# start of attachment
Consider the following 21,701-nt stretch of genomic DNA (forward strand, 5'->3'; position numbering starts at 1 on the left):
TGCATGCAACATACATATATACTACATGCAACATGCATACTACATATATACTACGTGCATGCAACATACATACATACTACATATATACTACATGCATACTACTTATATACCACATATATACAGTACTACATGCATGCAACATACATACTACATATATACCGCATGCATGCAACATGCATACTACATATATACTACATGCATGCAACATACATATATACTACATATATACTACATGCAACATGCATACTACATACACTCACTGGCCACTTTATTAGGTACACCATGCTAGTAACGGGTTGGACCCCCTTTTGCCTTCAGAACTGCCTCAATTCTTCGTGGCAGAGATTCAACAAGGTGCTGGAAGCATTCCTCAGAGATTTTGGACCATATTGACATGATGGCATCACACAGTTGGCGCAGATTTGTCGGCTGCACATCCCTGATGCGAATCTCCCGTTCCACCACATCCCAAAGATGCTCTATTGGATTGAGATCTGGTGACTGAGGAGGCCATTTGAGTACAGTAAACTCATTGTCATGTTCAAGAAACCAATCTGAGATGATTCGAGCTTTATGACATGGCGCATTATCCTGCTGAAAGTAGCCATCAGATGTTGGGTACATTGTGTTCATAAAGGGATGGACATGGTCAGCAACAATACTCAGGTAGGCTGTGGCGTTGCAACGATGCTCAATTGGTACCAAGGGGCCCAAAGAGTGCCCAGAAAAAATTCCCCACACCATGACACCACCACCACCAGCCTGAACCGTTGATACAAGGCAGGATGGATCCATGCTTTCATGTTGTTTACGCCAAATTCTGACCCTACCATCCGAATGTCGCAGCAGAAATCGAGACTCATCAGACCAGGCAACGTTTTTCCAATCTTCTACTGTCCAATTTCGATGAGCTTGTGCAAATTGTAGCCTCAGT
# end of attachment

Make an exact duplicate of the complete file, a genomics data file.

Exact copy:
Consider the following 21,701-nt stretch of genomic DNA (forward strand, 5'->3'; position numbering starts at 1 on the left):
TGCATGCAACATACATATATACTACATGCAACATGCATACTACATATATACTACGTGCATGCAACATACATACATACTACATATATACTACATGCATACTACTTATATACCACATATATACAGTACTACATGCATGCAACATACATACTACATATATACCGCATGCATGCAACATGCATACTACATATATACTACATGCATGCAACATACATATATACTACATATATACTACATGCAACATGCATACTACATACACTCACTGGCCACTTTATTAGGTACACCATGCTAGTAACGGGTTGGACCCCCTTTTGCCTTCAGAACTGCCTCAATTCTTCGTGGCAGAGATTCAACAAGGTGCTGGAAGCATTCCTCAGAGATTTTGGACCATATTGACATGATGGCATCACACAGTTGGCGCAGATTTGTCGGCTGCACATCCCTGATGCGAATCTCCCGTTCCACCACATCCCAAAGATGCTCTATTGGATTGAGATCTGGTGACTGAGGAGGCCATTTGAGTACAGTAAACTCATTGTCATGTTCAAGAAACCAATCTGAGATGATTCGAGCTTTATGACATGGCGCATTATCCTGCTGAAAGTAGCCATCAGATGTTGGGTACATTGTGTTCATAAAGGGATGGACATGGTCAGCAACAATACTCAGGTAGGCTGTGGCGTTGCAACGATGCTCAATTGGTACCAAGGGGCCCAAAGAGTGCCCAGAAAAAATTCCCCACACCATGACACCACCACCACCAGCCTGAACCGTTGATACAAGGCAGGATGGATCCATGCTTTCATGTTGTTTACGCCAAATTCTGACCCTACCATCCGAATGTCGCAGCAGAAATCGAGACTCATCAGACCAGGCAACGTTTTTCCAATCTTCTACTGTCCAATTTCGATGAGCTTGTGCAAATTGTAGCCTCAGT